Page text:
Our Research Persistent monitoring of nitrogen waste products in the environment

water source filled with harmful algae and rocks

Polluted waterway.

Principal Investigator

Rajeev Ram

  • Principal Investigator for the Physical Optics and Electronics (POE) Group
  • Professor of Electrical Engineering
  • Department of Electrical Engineering and Computer Science

Rajeev J. Ram is professor in the Department of Electrical Engineering and Computer Science at MIT where he is a MacVicar Fellow. His group works on optical biosensing and microfluidic control of cellular processes. In addition to his work on microfluidics, his group has worked on rapid optical analysis techniques. They demonstrated the first quantitative Raman analysis in situ within a bioreactor—a technique that is now widely used in pharmaceutical production. Ram’s group has developed Raman for the quantification of metabolites in microbial and mammalian cell culture as well as for medical applications. Recently, his group has been working on the development of a new architecture for Raman spectroscopy that uses tunable lasers to miniaturize and simplify Raman measurements with the hope of making this technology widely available.


Can we demonstrate a robust technology for persistent monitoring of nitrogen containing pollutants that threaten water supplies?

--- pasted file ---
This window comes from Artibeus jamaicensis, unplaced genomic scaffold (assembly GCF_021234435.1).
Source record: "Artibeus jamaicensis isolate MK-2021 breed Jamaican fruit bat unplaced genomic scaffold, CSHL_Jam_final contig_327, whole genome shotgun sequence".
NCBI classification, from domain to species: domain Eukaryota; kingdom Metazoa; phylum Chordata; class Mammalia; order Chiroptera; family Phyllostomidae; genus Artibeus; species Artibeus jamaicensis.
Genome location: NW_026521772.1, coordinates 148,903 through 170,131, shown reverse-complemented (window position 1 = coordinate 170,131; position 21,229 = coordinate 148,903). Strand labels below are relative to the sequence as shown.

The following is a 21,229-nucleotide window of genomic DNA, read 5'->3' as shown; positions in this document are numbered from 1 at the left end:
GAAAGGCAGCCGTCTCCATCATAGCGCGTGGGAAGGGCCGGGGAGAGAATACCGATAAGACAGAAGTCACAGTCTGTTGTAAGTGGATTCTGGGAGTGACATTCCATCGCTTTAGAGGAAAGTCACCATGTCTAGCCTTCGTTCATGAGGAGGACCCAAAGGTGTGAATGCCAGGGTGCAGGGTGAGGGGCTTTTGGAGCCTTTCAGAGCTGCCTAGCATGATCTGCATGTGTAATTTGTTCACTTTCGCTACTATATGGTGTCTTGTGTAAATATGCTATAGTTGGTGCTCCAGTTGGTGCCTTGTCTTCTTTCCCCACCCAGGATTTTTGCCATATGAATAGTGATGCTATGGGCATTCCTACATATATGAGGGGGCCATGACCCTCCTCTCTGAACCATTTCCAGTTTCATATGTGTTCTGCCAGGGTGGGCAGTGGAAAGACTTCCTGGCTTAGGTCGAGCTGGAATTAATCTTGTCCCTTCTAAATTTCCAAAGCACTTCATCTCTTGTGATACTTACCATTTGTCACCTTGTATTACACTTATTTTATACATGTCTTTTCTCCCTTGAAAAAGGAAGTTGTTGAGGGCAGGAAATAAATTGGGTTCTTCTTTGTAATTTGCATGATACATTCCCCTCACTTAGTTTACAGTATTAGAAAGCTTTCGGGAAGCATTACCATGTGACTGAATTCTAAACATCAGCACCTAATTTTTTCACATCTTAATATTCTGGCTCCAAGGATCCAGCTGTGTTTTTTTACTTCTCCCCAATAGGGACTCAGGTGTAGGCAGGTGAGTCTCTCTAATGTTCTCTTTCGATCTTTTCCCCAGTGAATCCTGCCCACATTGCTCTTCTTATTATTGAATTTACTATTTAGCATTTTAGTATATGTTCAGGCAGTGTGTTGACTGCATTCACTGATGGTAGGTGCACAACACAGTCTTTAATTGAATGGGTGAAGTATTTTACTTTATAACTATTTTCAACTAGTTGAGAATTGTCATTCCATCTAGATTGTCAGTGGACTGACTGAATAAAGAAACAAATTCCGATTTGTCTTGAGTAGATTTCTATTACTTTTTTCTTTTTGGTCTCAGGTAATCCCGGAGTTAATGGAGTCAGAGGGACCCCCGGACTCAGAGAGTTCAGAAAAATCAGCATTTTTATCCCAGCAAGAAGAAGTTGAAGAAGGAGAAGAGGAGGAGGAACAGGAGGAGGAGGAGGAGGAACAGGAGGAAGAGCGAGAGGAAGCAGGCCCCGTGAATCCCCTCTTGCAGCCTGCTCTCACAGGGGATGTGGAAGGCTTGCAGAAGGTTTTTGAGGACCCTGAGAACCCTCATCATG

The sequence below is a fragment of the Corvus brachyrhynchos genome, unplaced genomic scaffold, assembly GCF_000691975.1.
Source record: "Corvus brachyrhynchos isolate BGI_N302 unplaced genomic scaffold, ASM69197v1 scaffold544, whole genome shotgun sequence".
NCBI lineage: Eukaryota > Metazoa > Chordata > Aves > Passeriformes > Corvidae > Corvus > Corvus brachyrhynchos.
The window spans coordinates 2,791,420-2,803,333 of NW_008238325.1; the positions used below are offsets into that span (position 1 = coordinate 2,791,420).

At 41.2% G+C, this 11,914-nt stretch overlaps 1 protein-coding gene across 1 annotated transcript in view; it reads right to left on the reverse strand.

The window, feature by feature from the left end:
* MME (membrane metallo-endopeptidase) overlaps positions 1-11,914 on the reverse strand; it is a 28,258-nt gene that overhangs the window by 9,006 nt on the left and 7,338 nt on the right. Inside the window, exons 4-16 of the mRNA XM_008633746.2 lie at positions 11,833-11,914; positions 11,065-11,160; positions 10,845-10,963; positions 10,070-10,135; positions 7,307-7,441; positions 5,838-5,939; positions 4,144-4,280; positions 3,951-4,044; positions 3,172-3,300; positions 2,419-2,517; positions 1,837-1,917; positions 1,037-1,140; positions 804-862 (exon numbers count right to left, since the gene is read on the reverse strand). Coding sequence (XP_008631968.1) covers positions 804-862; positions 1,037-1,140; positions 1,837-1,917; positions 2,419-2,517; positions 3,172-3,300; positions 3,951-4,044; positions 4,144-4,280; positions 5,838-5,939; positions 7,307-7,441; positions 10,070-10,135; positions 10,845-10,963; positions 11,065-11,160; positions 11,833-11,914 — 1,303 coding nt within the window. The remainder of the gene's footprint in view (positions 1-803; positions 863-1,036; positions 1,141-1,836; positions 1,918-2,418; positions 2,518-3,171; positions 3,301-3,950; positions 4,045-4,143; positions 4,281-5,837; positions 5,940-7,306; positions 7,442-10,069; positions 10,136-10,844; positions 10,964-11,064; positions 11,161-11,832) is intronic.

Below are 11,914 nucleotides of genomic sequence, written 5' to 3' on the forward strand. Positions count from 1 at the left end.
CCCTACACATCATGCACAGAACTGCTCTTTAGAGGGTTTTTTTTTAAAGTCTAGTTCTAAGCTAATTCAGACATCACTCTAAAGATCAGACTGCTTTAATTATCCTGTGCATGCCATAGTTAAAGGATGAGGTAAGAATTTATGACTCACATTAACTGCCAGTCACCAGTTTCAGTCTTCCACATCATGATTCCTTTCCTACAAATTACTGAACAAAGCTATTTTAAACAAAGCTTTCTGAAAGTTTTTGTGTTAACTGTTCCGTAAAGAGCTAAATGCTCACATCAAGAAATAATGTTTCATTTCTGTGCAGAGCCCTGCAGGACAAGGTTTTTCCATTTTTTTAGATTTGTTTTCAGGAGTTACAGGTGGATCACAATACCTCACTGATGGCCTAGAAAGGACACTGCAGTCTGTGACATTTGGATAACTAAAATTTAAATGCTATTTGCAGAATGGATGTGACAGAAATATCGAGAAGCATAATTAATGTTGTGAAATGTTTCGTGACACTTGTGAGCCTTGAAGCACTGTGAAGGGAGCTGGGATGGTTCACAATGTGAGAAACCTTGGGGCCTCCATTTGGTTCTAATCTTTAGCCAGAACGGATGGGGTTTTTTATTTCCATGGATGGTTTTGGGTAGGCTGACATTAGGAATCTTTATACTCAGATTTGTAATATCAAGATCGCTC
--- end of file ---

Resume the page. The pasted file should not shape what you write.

Research Strategy

  • Establish limits of detection for nitrate, nitrite, ammonia, and urea in environmental, industrial, and agricultural samples using swept-source Raman spectroscopy
  • Develop and demonstrate a field portable swept-source Raman spectroscopy system
  • Work with industrial and academic groups to generate operating conditions and use cases for the swept-source Raman system

Project description

Nitrogen in the form of nitrate, nitrite, ammonia, and urea is a potent and widespread environmental contaminant for which sensors are difficult to maintain and expensive to deploy. This project plans to demonstrate a robust technology for persistent monitoring of nitrogen-containing pollutants which threaten over 15,000 bodies of water in the U.S., more than 100,000 miles of streams, and 3.5 million acres of lakes and reservoirs. These contaminants have also led to harmful algal blooms that threaten human health, as illustrated by recent events in Toledo, Ohio (2014) and Mississippi (2019).

Additional Details

Impact Areas

  • Water
  • Food
  • Climate & Sustainability

Research Themes

  • Water Purification & Desalination
  • Sensors & Monitoring
  • Water Resources & Infrastructure
  • Soil Fertility & Crop Productivity

Year Funded

  • 2023

Grant Type

  • Seed Grant


  • Ongoing